How To Remove A Stuck Needle From A Sewing Machine - Our Guide 2021

Written By 

Carole

Last Updated on 17 September, 2021 by Fiza Zaman

How To Remove A Stuck Needle From A Sewing Machine - Our Guide 2021

One of the most common sewing machine problems, and some of the fiddliest parts about sewing have something to do with needles, whether that's threading them manually, or finding them jammed up in your machine.

Jamming your needle can either cause the needle itself to break, or jam up the fabric and ruin your project. It's highly frustrating, and can make you want to give up on your project entirely. You may even feel the need to re-thread the entire machine...which isn't a fun idea at all. 

The good news is that a stuck needle can be easily fixed. And you don't need a sewing machine repair expert for it!

This guide will thoroughly inform you of how to to fix this problem as quickly and as easily as possible (for a variety of machines, including some vintage sewing machines), so stay through until the end!


Step 1: Safety 

The first and foremost step is to switch off all electronics.

Turn your machine off, switch the power off from the main socket too- just in case you accidentally turn the machine back on.

This will prevent any electric shocks or other injuries from occurring- and also prevent damage to your machine. This will be helpful when it comes to loosening threads and fabrics, for example, bits of thread getting caught.

Step 2: Raise your Needle

Now, you'll want to raise the needle up from your fabric to suspend it higher in mid-air. This will loosen it and unbind it from any fabric and loose thread/tangled threads, whilst helping reduce any tear-related damage that may occur.

The way to do this is by simply raising the presser foot via the lifter. There will either be a lever or another means of control on your sewing machine.

Step 3: Needle Positioning 

You need to make sure your needle has been risen to the highest position. The best sewing machines for this task usually feature a dial/wheel for this task.

If your machine is a bit stiff, or you can't seem to move the needle position, a quick and easy fix is to move the dial back and forth a few times to loosen the gears. Even if you still can't get it to budge, don't worry. You can go straight to step number four to cure your thread jam.

Step 4: Chop! 

Now for the fun part. Get our your scissors...well, mini scissors. 

You'll want to carefully cut the excess thread between the fabric and the needle's point. This is why it's so useful to raise the needle! A larger gap between the fabric and needle would allow you to easily cut the thread between these two points.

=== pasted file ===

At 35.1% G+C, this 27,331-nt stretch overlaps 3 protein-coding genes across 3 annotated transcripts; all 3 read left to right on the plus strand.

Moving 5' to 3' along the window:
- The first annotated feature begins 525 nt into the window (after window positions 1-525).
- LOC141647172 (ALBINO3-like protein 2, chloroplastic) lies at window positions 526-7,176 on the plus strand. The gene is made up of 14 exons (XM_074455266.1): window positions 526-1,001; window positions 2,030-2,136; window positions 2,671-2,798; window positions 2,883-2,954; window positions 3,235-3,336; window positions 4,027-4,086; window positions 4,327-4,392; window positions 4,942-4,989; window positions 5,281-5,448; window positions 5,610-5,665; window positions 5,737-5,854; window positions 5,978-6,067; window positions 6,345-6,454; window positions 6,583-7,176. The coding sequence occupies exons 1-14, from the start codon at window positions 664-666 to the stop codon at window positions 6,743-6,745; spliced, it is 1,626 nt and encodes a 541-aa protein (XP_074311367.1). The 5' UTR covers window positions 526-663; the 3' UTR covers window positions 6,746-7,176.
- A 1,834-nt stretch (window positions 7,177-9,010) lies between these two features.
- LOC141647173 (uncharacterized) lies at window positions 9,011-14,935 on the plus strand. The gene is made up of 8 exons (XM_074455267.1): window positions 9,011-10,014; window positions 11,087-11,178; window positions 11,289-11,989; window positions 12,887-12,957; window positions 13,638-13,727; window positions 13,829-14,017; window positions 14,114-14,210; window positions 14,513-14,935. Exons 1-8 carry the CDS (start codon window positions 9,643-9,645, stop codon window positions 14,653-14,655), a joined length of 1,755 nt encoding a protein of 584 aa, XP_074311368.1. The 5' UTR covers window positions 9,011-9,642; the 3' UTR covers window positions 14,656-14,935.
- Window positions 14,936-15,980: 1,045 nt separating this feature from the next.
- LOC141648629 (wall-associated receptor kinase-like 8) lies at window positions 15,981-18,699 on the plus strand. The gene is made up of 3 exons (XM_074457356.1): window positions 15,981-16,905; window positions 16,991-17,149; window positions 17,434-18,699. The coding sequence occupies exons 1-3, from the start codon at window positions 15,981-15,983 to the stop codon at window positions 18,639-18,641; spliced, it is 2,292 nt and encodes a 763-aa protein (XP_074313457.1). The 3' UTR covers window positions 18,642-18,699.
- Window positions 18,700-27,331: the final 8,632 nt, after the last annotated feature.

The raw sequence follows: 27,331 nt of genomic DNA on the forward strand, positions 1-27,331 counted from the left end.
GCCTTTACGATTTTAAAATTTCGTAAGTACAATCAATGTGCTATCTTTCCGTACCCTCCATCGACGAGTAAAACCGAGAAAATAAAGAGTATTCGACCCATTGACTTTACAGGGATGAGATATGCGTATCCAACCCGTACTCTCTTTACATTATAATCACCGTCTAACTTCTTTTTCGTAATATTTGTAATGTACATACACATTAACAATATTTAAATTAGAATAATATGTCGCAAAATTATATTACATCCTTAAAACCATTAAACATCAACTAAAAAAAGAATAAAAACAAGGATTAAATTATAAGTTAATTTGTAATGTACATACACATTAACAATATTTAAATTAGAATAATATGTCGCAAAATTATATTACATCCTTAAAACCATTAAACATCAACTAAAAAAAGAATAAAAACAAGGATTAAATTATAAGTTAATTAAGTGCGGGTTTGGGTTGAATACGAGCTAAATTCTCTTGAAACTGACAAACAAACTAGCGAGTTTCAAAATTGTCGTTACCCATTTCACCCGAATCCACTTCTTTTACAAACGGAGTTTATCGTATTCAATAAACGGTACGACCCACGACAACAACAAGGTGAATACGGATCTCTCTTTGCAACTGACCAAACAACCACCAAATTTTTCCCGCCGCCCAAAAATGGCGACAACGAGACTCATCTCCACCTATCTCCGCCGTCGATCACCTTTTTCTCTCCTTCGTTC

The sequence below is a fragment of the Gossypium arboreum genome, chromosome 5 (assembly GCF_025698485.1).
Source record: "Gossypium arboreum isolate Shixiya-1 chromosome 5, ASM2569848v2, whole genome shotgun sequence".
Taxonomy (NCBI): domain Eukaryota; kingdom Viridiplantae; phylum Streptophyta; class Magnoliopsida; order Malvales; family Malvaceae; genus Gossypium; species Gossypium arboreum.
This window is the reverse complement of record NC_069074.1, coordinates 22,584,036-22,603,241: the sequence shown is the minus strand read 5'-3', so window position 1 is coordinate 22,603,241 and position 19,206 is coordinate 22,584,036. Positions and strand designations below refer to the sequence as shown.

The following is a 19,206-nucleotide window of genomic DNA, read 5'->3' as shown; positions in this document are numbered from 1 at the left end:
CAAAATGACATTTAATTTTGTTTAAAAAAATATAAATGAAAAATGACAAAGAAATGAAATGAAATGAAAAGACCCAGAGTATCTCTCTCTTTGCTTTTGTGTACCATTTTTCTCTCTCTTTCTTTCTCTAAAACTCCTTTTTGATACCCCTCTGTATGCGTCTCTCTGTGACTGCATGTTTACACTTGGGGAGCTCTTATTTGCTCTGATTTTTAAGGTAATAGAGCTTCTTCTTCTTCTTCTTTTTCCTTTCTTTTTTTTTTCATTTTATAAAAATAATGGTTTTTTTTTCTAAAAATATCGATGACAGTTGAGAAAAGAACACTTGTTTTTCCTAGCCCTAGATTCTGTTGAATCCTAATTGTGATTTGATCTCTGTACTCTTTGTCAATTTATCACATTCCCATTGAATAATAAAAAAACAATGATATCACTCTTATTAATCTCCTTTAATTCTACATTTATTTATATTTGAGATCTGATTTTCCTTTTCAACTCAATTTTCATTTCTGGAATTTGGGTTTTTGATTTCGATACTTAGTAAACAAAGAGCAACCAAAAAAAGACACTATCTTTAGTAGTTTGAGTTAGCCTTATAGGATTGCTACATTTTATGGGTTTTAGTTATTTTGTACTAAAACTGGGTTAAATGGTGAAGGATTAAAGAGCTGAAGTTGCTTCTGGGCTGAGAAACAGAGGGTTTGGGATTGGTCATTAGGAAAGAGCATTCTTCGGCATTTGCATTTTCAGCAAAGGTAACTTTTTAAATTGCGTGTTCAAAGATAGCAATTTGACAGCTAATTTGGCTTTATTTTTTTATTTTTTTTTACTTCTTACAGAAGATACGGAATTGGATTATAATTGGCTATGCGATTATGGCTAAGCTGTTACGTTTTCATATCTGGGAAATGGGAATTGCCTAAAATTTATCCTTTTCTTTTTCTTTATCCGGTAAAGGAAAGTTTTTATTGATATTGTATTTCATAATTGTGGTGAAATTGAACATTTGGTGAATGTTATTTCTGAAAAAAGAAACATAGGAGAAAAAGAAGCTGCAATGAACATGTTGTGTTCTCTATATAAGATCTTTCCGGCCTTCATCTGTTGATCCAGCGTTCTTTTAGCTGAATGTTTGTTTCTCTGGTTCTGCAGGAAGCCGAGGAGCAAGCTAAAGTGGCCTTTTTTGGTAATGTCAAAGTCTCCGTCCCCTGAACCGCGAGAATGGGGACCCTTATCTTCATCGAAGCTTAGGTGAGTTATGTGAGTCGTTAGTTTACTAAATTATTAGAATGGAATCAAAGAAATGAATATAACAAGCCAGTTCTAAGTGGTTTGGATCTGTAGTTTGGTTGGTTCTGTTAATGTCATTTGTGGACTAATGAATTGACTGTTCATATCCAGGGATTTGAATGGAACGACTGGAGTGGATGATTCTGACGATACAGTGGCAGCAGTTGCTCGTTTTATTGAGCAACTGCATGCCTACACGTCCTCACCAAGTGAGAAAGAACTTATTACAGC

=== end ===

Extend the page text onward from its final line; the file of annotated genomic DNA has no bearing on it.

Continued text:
If you weren't able to raise your needle in step three, you will need to use this alternative way. With the needle still down, you will pull the stuck thread to make it slack enough to be cut. 

Step 5: Organise Your Space

Now, clean your area up a little by folding the fabric up off the toolbox. This will give you access to your machine's lower compartment. 

Access this compartment and remove your bobbin case. Cut off any of the tangled bobbin thread/jammed threads.

You should find that the needle moves more freely now if you attempt step three again! 

Remove any bobbin threads.

Gently tug out any fabrics- you shouldn't find difficulty with this. It should move freely. 

Step 6: Reassembly

Now, just re-assemble your bobbin and its case within your machine with all jammed threads and knots of threads loosened and removed. Now that your locked-up thread is free from the machine, you shouldn't find any stiffness when re-assembling or adjusting things. 

Your previously jammed sewing machine is now ready for use again. Just thread your needle again, pull your bobbin thread back up through your needle plate, and reattach your tool-box.  

Prevention

After step six, we recommend adjusting your thread tension (only if necessary). This will prevent future jams. 

Cheap thread can also be the culprit for thread jams, thanks to their tendency to splay and split easily. Cheaper thread, like many typical thread options available for lower prices, have stray fabrics that can loosen as a result of light friction. This is what causes jams- split thread!

We recommend a more expensive thread type. While it may seem excessive, thread quality is a game changer when helping preserve your machine's health and improving the quality of your projects. It will be tremendously beneficial in preventing a jammed sewing machine- one of the most common sewing machine problems.


For any further help- refer to your sewing machine manual. Happy Sewing!

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ABOUT THE AUTHOR

Carole

Mum, Wife and Blogger at TopSewingMachines.uk, having excelled at textile arts in school, I soon thereafter embarked my journey as an assistant to a Fashion Designer. This fueled my passion for making clothes and soon lead me to creating Top Sewing Machines. A site where I talk sewing machines, overlockers along with tips and tricks and buyers guides.
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